I have come to realize through my own family experiences that there is a way to help these children thrive, but it requires us to understand and address these children’s sensorial needs as positive and fundamental traits that are part of a healthy life. This is hard work and unfortunately, it means to go against the mainstream ideas given that the senses are not recognized as essential to health in our western disembodied culture that worships the analytical mind at the expenses of the senses in how we perceive the world.
My journey in the world of sensory health began with the birth of my children. My first-born always refused to be cuddled. It was clear that touching was a painful experience for him. He was highly sensitive to my milk, I had to eliminate many foods. This was my first step in beginning a journey of change to address the heightened sensitivities of a highly sensitive child. He was a happy baby but when time came to out him into daycare, I noticed his was different. He would nurture other children who were struggling in the daycare setting, but after a few days of adjustment to this new environment, he began to have nightmares. After spending a fews days with him in the day care, it became clearto me that his reactions were to the stress of that environment. His reactions were more intense than other children. As I was pregnant with my second child, I kept him home. The nightmares stopped immediately.
My second child was even more sensitive to food, sound and environmental elements. Our lives became very stressful, having to relearn how to cook for a child who kept on reacting to most things in our environment constantly. As I went back to work, the stress level of our family increased and my child’s sensitivities increased as well. New stressful environments would bring strange behaviors from my children.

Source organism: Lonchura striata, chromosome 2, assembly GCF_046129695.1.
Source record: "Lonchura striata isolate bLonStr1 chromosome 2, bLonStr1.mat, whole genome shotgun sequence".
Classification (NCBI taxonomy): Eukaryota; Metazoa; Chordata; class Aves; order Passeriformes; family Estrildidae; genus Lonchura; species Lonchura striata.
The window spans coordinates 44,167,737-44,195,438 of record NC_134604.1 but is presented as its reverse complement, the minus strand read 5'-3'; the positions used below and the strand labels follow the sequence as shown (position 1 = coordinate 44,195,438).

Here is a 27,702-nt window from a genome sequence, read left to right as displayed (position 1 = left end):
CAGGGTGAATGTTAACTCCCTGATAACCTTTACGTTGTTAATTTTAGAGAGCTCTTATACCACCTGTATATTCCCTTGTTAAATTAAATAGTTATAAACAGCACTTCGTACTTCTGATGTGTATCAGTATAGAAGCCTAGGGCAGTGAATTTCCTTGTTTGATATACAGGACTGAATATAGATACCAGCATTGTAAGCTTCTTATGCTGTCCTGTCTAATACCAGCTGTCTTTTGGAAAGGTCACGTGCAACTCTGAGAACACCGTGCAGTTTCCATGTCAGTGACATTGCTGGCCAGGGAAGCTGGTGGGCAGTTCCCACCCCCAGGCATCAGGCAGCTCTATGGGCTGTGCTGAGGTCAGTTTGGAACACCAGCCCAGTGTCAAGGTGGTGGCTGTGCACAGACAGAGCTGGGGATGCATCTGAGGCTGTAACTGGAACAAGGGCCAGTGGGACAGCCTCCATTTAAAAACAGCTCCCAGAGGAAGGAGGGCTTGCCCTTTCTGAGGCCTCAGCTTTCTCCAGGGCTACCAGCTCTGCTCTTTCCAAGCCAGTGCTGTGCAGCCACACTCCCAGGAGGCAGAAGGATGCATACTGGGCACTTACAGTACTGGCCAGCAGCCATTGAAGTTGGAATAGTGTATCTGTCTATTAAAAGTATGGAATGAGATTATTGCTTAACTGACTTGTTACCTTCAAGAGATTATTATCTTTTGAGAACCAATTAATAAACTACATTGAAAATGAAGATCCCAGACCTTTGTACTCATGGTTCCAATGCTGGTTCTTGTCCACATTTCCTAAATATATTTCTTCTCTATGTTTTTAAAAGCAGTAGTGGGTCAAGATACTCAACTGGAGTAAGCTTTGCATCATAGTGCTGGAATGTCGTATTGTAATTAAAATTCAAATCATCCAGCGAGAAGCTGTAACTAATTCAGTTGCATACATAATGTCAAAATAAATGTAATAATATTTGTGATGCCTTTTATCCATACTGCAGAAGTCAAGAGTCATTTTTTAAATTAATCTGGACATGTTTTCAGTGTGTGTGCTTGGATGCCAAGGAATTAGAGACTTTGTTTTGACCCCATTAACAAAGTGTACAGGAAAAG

I found myself seeking solutions and answers to the difficulties my children were facing. Yet, the medical community fell short of being able to help us. Sensitivities are not easy to diagnosed, and often considered to not be a real condition. Our pediatrician and my partner thought I was an overprotective mother who did not know how control her children’s behaviors in an effective way. They were reacting like the majority of society, considering that sensory processing is not a condition and that parenting is at the source of these “out of control” behaviors.
Thankfully, today, researchers are beginning to prove that it does exist and in part emerges out of real differences in the brain. For instance, in a study at UCSF, researchers used an advanced form of MRI called diffusion tensor imaging (DTI), to get information about the brain’s white matter tracts. The brain’s white matter is essential for perceiving, thinking and learning. The researchers found that an abnormal white matter tracts in the SPD subjects, primarily involving areas in the back of the brain, that serve as connections for the auditory, visual and somatosensory (tactile) systems involved in sensory processing, including their connections between the left and right halves of the brain:
““These are tracts that are emblematic of someone with problems with sensory processing,” said Mukherjee. “More frontal anterior white matter tracts are typically involved in children with only ADHD or autistic spectrum disorders. The abnormalities we found are focused in a different region of the brain, indicating SPD may be neuroanatomically distinct.” [i]
The researchers found a strong correlation between the micro-structural abnormalities in the white matter of the posterior cerebral tracts focused on sensory processing and the auditory, multisensory and inattention scores reported by parents in the Sensory Profile. The strongest correlation was for auditory processing, with other correlations observed for multi-sensory integration, vision, tactile and inattention.
The abnormal microstructure of sensory white matter tracts shown by DTI in kids with SPD likely alters the timing of sensory transmission so that processing of sensory stimuli and integrating information across multiple senses becomes difficult or impossible.